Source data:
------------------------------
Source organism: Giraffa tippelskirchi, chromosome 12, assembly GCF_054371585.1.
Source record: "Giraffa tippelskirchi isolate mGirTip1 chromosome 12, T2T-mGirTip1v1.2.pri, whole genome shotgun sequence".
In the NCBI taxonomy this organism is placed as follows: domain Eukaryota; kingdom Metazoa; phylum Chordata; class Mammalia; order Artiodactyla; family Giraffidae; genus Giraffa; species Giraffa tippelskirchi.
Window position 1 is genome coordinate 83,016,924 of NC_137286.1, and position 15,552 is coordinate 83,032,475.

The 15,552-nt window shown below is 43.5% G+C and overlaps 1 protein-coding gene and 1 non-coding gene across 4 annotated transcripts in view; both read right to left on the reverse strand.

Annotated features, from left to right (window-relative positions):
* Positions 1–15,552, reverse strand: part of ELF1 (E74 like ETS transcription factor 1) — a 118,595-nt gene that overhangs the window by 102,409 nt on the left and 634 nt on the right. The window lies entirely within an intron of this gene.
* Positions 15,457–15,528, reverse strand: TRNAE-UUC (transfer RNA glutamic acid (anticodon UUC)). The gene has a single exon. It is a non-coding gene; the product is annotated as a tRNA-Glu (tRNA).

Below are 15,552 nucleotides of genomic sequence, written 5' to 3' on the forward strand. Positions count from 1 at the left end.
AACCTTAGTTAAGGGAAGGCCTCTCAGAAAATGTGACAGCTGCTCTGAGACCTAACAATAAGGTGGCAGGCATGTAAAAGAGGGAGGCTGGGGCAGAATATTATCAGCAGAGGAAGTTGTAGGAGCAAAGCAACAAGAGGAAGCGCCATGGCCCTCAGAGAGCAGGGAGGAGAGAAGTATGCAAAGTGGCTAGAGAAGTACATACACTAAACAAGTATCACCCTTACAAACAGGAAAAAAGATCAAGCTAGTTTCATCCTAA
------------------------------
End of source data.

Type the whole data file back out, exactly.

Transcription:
Source organism: Giraffa tippelskirchi, chromosome 12, assembly GCF_054371585.1.
Source record: "Giraffa tippelskirchi isolate mGirTip1 chromosome 12, T2T-mGirTip1v1.2.pri, whole genome shotgun sequence".
In the NCBI taxonomy this organism is placed as follows: domain Eukaryota; kingdom Metazoa; phylum Chordata; class Mammalia; order Artiodactyla; family Giraffidae; genus Giraffa; species Giraffa tippelskirchi.
Window position 1 is genome coordinate 83,016,924 of NC_137286.1, and position 15,552 is coordinate 83,032,475.

The 15,552-nt window shown below is 43.5% G+C and overlaps 1 protein-coding gene and 1 non-coding gene across 4 annotated transcripts in view; both read right to left on the reverse strand.

Annotated features, from left to right (window-relative positions):
* Positions 1–15,552, reverse strand: part of ELF1 (E74 like ETS transcription factor 1) — a 118,595-nt gene that overhangs the window by 102,409 nt on the left and 634 nt on the right. The window lies entirely within an intron of this gene.
* Positions 15,457–15,528, reverse strand: TRNAE-UUC (transfer RNA glutamic acid (anticodon UUC)). The gene has a single exon. It is a non-coding gene; the product is annotated as a tRNA-Glu (tRNA).

Below are 15,552 nucleotides of genomic sequence, written 5' to 3' on the forward strand. Positions count from 1 at the left end.
AACCTTAGTTAAGGGAAGGCCTCTCAGAAAATGTGACAGCTGCTCTGAGACCTAACAATAAGGTGGCAGGCATGTAAAAGAGGGAGGCTGGGGCAGAATATTATCAGCAGAGGAAGTTGTAGGAGCAAAGCAACAAGAGGAAGCGCCATGGCCCTCAGAGAGCAGGGAGGAGAGAAGTATGCAAAGTGGCTAGAGAAGTACATACACTAAACAAGTATCACCCTTACAAACAGGAAAAAAGATCAAGCTAGTTTCATCCTAA